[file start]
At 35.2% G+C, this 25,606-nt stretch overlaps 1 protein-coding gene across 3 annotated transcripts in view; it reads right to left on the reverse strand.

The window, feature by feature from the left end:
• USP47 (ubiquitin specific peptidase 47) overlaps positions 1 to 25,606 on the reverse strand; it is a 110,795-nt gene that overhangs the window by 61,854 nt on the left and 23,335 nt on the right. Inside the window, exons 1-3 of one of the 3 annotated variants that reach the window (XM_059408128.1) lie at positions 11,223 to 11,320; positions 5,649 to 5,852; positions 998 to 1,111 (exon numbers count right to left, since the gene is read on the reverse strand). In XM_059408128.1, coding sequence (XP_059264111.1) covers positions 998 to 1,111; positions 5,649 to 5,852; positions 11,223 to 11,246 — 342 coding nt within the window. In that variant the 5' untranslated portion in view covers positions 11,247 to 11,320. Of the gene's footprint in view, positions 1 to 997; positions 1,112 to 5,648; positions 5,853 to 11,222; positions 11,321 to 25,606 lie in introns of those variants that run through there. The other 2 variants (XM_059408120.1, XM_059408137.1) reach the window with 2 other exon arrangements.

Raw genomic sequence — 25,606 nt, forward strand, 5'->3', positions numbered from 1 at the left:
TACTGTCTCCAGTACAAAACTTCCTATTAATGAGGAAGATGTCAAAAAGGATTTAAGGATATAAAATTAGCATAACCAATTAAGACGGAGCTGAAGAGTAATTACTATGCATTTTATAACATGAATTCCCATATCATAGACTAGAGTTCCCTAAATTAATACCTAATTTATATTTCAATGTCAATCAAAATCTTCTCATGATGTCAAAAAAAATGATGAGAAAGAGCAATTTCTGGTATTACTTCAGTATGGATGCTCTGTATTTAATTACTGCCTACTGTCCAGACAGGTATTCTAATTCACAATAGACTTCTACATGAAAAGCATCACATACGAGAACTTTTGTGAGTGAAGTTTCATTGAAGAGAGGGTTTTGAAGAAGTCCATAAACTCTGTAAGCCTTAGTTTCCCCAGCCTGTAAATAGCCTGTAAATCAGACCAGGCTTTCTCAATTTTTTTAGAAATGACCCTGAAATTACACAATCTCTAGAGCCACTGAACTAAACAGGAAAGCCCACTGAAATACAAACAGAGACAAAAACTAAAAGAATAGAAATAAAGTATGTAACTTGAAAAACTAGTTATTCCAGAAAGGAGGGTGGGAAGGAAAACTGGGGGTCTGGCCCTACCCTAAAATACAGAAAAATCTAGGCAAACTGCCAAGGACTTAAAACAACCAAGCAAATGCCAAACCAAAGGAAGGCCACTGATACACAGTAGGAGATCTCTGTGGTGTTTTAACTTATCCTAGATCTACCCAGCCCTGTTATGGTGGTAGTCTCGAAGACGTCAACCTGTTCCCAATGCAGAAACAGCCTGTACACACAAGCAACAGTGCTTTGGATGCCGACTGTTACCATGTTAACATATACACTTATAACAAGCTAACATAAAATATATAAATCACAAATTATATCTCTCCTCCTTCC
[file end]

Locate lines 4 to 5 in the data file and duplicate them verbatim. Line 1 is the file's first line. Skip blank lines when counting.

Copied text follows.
Raw genomic sequence — 25,606 nt, forward strand, 5'->3', positions numbered from 1 at the left:
TACTGTCTCCAGTACAAAACTTCCTATTAATGAGGAAGATGTCAAAAAGGATTTAAGGATATAAAATTAGCATAACCAATTAAGACGGAGCTGAAGAGTAATTACTATGCATTTTATAACATGAATTCCCATATCATAGACTAGAGTTCCCTAAATTAATACCTAATTTATATTTCAATGTCAATCAAAATCTTCTCATGATGTCAAAAAAAATGATGAGAAAGAGCAATTTCTGGTATTACTTCAGTATGGATGCTCTGTATTTAATTACTGCCTACTGTCCAGACAGGTATTCTAATTCACAATAGACTTCTACATGAAAAGCATCACATACGAGAACTTTTGTGAGTGAAGTTTCATTGAAGAGAGGGTTTTGAAGAAGTCCATAAACTCTGTAAGCCTTAGTTTCCCCAGCCTGTAAATAGCCTGTAAATCAGACCAGGCTTTCTCAATTTTTTTAGAAATGACCCTGAAATTACACAATCTCTAGAGCCACTGAACTAAACAGGAAAGCCCACTGAAATACAAACAGAGACAAAAACTAAAAGAATAGAAATAAAGTATGTAACTTGAAAAACTAGTTATTCCAGAAAGGAGGGTGGGAAGGAAAACTGGGGGTCTGGCCCTACCCTAAAATACAGAAAAATCTAGGCAAACTGCCAAGGACTTAAAACAACCAAGCAAATGCCAAACCAAAGGAAGGCCACTGATACACAGTAGGAGATCTCTGTGGTGTTTTAACTTATCCTAGATCTACCCAGCCCTGTTATGGTGGTAGTCTCGAAGACGTCAACCTGTTCCCAATGCAGAAACAGCCTGTACACACAAGCAACAGTGCTTTGGATGCCGACTGTTACCATGTTAACATATACACTTATAACAAGCTAACATAAAATATATAAATCACAAATTATATCTCTCCTCCTTCC